Five years ago, relays were the only practical option for safety controls on machines, but recent technical advances have seen the development of numerous software-based safety-related controllers.
Despite these new systems, relays still have around 80 per cent of the market share; the basic fact remains that relays are a scalable way to implement almost all industrial safety-related control systems.
However, many safety relay applications require customers to undertake hours of tedious wiring in order to implement the particular safety logic needed for their application. Customers often endure these wiring challenges rather than using proprietary firmware-based safety-rated controllers that require software for configuration and may not support the necessary scalability of the application.
Sick has overcome the problems of complex wiring and the need for proprietary software with its new UE 410 Flexi Modular Safety Controller, a series of modular units that allows users to implement complex safety-rated logic without the use of software. The logic functionality within the UE410 Flexi series is easily implemented by using simple rotary switches on the front of each module.
The UE410 Flexi series comprises a number of units - a main control unit, an expansion (extension) control unit, an eight dual-channel safety input module, a one-dual-channel safety relay output module (two normally-open and one normally-closed contact), a two-dual-channel safety relay output module (four normally-open and two normally-closed contacts), a Devicenet interface module and a Profibus interface module.
Modules can be combined with one another to create a bespoke safety logic system specific to the user's application, using the interface connections on the side of each unit. A combination of up to 104 inputs and outputs can be supported, while the fieldbus network communication modules can be used to provide diagnostic information for the plant-wide system.
Until now, users have needed different safety relays for different safety systems such as: two-hand control applications; contact-based safety outputs such as safety interlock switches; semiconductor-based safety outputs from light curtains or laser scanners; and emergency stop applications. Addressing this complexity overhead, the UE410-Flexi can handle all of these devices and, using the modules, combine them logically, thanks to eight possible settings on each module.
Another benefit the UE410-Flexi offers is that the number of different relays needed for a particular application is drastically reduced - saving on spares and panel space. Devices that can connect to the UE410-Flexi include: emergency stop pushbuttons, Type IIIA and IIIC two-hand controls, safety interlock switches, non-contact switches, testable Type 2 sensors, hold-to-run (enable) switches, safety light curtains and safety light grids, safety laser scanners and muting sensors for two-input muting.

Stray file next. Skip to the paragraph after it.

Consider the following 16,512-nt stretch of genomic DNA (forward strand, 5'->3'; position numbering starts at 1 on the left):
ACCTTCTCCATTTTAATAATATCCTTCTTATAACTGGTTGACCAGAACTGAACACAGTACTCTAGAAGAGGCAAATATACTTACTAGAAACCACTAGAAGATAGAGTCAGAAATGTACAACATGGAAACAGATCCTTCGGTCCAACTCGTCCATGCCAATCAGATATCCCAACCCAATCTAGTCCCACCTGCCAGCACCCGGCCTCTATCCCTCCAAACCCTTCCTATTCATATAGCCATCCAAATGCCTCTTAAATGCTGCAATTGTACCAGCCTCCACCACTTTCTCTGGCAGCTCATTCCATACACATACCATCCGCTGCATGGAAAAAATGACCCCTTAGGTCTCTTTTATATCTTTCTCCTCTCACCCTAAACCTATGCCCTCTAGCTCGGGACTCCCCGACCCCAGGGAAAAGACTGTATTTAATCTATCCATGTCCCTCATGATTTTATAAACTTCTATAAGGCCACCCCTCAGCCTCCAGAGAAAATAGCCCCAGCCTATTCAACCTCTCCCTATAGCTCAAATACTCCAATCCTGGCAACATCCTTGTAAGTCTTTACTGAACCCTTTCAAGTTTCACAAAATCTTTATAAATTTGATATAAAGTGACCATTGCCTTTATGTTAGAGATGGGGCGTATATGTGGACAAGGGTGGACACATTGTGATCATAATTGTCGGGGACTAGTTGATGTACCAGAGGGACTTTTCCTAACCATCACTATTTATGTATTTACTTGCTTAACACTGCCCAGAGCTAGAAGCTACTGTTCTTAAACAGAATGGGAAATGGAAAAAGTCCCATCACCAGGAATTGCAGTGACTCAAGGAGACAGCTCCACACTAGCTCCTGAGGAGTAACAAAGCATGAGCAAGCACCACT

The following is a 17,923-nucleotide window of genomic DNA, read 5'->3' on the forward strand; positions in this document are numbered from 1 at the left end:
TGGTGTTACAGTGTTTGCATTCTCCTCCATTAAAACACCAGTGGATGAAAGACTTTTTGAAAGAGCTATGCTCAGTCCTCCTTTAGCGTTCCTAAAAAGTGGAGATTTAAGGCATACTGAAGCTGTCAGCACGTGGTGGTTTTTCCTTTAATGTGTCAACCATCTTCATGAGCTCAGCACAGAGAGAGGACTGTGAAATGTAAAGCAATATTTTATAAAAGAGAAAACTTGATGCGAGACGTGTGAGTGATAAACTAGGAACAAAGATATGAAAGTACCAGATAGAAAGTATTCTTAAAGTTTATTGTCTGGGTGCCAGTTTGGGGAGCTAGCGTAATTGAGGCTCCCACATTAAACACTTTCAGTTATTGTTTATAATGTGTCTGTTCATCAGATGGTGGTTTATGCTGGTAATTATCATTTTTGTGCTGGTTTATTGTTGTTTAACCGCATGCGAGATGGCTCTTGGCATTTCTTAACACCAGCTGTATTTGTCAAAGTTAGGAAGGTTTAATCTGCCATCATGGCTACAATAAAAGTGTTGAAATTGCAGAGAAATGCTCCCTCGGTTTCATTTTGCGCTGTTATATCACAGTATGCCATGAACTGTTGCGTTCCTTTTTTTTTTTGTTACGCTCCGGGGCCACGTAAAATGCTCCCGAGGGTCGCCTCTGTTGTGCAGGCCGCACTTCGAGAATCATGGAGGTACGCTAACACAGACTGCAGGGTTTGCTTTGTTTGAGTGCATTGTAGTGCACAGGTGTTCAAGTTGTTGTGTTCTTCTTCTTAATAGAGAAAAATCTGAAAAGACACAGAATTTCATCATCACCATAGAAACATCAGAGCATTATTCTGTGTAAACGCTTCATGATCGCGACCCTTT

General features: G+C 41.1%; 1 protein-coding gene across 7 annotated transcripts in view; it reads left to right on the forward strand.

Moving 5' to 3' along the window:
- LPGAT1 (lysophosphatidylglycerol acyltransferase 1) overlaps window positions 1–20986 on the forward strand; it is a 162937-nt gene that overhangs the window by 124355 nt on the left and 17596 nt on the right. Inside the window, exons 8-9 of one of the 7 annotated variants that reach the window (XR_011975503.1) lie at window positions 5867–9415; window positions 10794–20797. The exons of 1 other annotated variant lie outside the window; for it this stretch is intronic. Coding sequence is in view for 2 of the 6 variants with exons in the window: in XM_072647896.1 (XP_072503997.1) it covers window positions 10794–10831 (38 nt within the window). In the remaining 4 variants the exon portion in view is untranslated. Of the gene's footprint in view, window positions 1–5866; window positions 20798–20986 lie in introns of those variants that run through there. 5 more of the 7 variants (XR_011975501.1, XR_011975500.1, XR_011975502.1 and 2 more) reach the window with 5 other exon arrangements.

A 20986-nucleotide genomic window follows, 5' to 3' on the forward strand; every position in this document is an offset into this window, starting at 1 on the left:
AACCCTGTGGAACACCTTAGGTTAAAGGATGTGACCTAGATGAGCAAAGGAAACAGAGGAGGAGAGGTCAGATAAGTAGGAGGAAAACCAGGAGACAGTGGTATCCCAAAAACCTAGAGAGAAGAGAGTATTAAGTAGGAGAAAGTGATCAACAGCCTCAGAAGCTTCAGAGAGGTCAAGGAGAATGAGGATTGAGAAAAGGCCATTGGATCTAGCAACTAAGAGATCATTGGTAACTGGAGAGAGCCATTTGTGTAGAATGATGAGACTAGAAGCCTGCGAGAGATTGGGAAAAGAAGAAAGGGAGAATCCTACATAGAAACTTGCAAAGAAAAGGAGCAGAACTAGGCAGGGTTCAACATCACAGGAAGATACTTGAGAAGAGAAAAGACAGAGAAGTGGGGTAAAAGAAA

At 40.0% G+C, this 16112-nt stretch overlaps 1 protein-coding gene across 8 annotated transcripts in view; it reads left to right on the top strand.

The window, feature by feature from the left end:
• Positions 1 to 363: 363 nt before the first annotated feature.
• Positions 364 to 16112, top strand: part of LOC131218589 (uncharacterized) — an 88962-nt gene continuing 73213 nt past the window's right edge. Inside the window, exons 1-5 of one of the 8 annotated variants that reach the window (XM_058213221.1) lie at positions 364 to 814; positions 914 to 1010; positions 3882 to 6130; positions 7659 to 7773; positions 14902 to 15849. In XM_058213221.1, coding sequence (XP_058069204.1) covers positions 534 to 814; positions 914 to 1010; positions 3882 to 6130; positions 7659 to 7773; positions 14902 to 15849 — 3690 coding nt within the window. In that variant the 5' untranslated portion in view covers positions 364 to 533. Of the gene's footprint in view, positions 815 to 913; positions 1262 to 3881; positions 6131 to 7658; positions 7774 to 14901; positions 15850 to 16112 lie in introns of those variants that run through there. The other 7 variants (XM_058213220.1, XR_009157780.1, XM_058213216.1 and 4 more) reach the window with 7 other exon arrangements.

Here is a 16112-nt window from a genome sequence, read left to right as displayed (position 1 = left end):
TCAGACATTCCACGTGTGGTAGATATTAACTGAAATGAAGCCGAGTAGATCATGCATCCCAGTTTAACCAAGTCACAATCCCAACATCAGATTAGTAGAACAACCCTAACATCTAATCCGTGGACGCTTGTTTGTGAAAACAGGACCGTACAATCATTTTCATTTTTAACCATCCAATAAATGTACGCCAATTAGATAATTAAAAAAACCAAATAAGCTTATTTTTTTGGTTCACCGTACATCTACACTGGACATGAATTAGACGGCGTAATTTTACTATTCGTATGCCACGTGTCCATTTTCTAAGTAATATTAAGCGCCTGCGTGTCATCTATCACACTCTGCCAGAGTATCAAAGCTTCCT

To assist users with selecting the correct settings for the switches on the modules, Sick has developed a software tool that can be downloaded for free from its website. For each switch setting, the tool shows what the module's functions are, enabling a schematic of the safety circuit to be compiled - including the safety devices on the machine.
For more complex machinery, expansion units can be used to create separate safety zones so that, for example, breaching a light curtain on a palletiser at one end of the machine will not halt the infeed conveyor at the far end.
The system is designed to meet the requirements of safety circuits for Category 2, 3 or 4 machines as described in BS EN 954-1 or SIL 1, 2 or 3 of BS EN (IEC) 61508 or BS EN (IEC) 62061. Logic blocks are accessed by selecting pre-configured functions using the program switches, therefore the typical wiring used to achieve this logic disappears. For example: the UE410-8 dual-channel safety input module can take four dual channel inputs and combine them with the inputs on a UE410-Flexi main control unit using AND, OR, or Bypass logic. All that is required is connection of the monitored devices and setting the program switches. To implement a similar logic scheme using safety relays, ten or more relays would be necessary.
Once this logic has been implemented, semiconductor outputs located on the main control unit can be used to switch off the dangerous motion. Easy implementation of relay outputs can be achieve using the one and two dual-channel safety relay output module
For diagnostic information, each module has LEDs that indicate the state of the associated inputs and outputs as well as fault conditions and reset requirements. Additionally, the Devicenet and the Profibus modules can be used to deliver a wide range of status and diagnosis information.
For more information, visit www.sick.de"